Kaiju Kommentary: Godzilla (1998)
One can only discuss the Godzilla franchise for so long before having to acknowledge the “gorilla-whale” in the room that is 1998’s Godzilla. Hot off the heels of the hugely successful Independence Day, director Roland Emmerich sought to do for monster movies what he did for the disaster genre. As we all know, Godzilla proved to be a critical failure that, despite an impressive worldwide haul, suffered a severe backlash from audiences that prevented a seemingly inevitable sequel from being made.
On paper, Godzilla provides the same mix of action, humor, and spectacle that made Independence Day such a hit, so what exactly went wrong? For starters, the cast of characters is largely unlikable. Matthew Broderick’s character is the least offensive, being an idealistic and naïve scientist whose most defining character trait is his hard-to-pronounce surname. From there, we have (in order from bad to worst) the opportunistic love interest, the obnoxious blue collar friends, the smarmy news reporter, and the incompetent mayor. Every character is one-dimensional and none of the actors exude any charisma whatsoever.
So the human characters are mostly duds, but what about Godzilla himself? While I personally don’t think the design is terrible, the Godzilla of this film has little in common with Toho’s iconic creation, resembling a cross between an iguana and a Tyrannosaurus Rex. Instead of being a hulking, unstoppable menace that unflinchingly withstands whatever weaponry the military can use against him, this new Godzilla is a lean, agile beast that ducks under gunfire and weaves around missiles. When a military submarine finally hits Godzilla with a couple torpedoes midway through the film, the beast goes down for the count. Needless to say, Godzilla’s vulnerability to conventional weapons is a huge disappointment in itself.
The film’s biggest problem is that it doesn’t know when enough is enough. At 139 minutes, Godzilla is absolutely exhausting to sit through. When Godzilla is hit by the aforementioned torpedoes, you think the film is wrapping up, but then a lengthy Jurassic Park-inspired sequence involving Godzilla’s velociraptor-sized offspring begins. Even after Godzilla’s babies are dealt with, the titular monster returns for one more embarrassingly contrived chase sequence (again, straight out of Jurassic Park). Despite impressive effects that have held up surprisingly well over the years, the action sequences are derivative and unexciting, and drag on for far too long. Not helping matters at all is the fact that almost every scene is very dark and very rainy, so it’s sometimes hard to even tell what’s going on.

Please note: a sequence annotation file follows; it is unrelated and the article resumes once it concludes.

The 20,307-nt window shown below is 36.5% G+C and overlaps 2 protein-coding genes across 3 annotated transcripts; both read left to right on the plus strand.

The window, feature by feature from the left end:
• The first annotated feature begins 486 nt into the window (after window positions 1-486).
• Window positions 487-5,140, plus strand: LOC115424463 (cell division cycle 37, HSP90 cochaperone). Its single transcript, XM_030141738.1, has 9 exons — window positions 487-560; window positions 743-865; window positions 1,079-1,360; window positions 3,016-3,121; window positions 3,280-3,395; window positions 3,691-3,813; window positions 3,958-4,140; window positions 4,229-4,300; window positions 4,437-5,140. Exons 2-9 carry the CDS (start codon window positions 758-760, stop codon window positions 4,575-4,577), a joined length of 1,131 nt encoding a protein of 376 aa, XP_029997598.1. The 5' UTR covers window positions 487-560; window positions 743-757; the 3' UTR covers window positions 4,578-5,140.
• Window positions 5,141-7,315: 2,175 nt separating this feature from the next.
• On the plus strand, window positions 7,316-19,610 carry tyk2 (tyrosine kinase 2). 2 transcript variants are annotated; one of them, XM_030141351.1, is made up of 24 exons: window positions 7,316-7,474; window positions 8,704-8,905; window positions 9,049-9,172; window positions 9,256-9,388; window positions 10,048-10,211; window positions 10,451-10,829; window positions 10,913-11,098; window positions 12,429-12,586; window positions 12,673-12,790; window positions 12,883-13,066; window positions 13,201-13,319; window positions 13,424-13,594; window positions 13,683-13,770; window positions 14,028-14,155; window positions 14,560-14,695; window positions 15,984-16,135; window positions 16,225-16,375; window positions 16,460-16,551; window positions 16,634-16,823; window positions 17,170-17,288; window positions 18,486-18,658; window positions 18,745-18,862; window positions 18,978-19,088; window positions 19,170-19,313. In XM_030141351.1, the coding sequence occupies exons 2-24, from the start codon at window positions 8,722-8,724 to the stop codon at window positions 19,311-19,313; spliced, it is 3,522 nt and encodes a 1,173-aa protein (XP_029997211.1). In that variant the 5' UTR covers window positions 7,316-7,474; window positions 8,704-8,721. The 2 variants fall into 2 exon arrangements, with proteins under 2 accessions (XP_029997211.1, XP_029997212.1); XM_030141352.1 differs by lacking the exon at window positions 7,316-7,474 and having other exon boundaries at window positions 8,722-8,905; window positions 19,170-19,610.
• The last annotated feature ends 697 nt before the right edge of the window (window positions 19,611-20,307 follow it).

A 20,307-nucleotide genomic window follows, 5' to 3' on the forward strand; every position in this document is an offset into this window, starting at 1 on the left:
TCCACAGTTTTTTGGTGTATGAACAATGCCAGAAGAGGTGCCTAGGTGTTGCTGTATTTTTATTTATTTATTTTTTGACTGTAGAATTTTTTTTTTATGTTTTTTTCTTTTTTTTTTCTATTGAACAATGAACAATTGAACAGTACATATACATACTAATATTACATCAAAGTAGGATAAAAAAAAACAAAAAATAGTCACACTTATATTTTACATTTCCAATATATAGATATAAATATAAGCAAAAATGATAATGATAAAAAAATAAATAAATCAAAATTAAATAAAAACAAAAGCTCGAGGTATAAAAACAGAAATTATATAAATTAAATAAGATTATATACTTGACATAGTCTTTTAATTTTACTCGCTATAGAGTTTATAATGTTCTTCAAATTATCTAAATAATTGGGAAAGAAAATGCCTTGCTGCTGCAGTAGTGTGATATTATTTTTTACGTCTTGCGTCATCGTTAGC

Aside from having stale action and insufferable characters, Godzilla is also insulting to its audience’s intelligence, with some of the most blatant product placement I have ever seen. I would go so far as to suggest that the sole reason a climactic sequence takes place in Madison Square Garden is so that as many brands could be plugged as possible. My favorite instance of ridiculously obvious brand-promotion is a large TNT logo hanging in pristine condition amidst the rubble of the arena when the characters are trying to escape from Godzilla’s babies. Equally gross is Emmerich’s not-so-subtle attempt to disparage Roger Ebert (who disliked the director’s previous films) by using his name and likeness as an inspiration for the incompetent mayor character (whose assistant’s name is Gene).
Godzilla might have been passable entertainment for those starved for big-budget spectacle in the late 90’s, but it is difficult to find any redeeming qualities when watching it now. Strangely enough, the most interesting thing about this film is seeing how Hollywood envisioned New Yorkers reacting to a devastating event in a pre-9/11 world. I don’t expect filmmakers to be able to accurately predict how society would react to a large-scale tragedy, but I would expect something a little more grounded than the “Hey, there’s a monster stomping through the city killing thousands of people..! Oh well – everyone get back to work!” portrayal that is all throughout Godzilla. The snarky, eye-rolling reactions of pretty much every character to Godzilla’s devastation are frankly disgusting.
So there you have it. Emmerich’s Godzilla film is one that I really don’t like to include as an official entry in the series, but it serves as a reminder of how badly the property can be handled. Fortunately, the producers of 2014’s Godzilla made it a point to go in the opposite direction of Emmerich’s film in nearly every regard, and occasionally to the newer film’s detriment. Godzilla fans should just be happy that Hollywood was given a second chance, period.
Featured Kaiju: Godzilla (Zilla), baby Godzillas
Fun Fact: In 2004, Toho officially referred to the creature in this film as “Zilla,” saying it is a creature that was mistaken for Godzilla when it attacked New York
Memorable Moment: Godzilla playing hide-and-seek with a group of Apache helicopters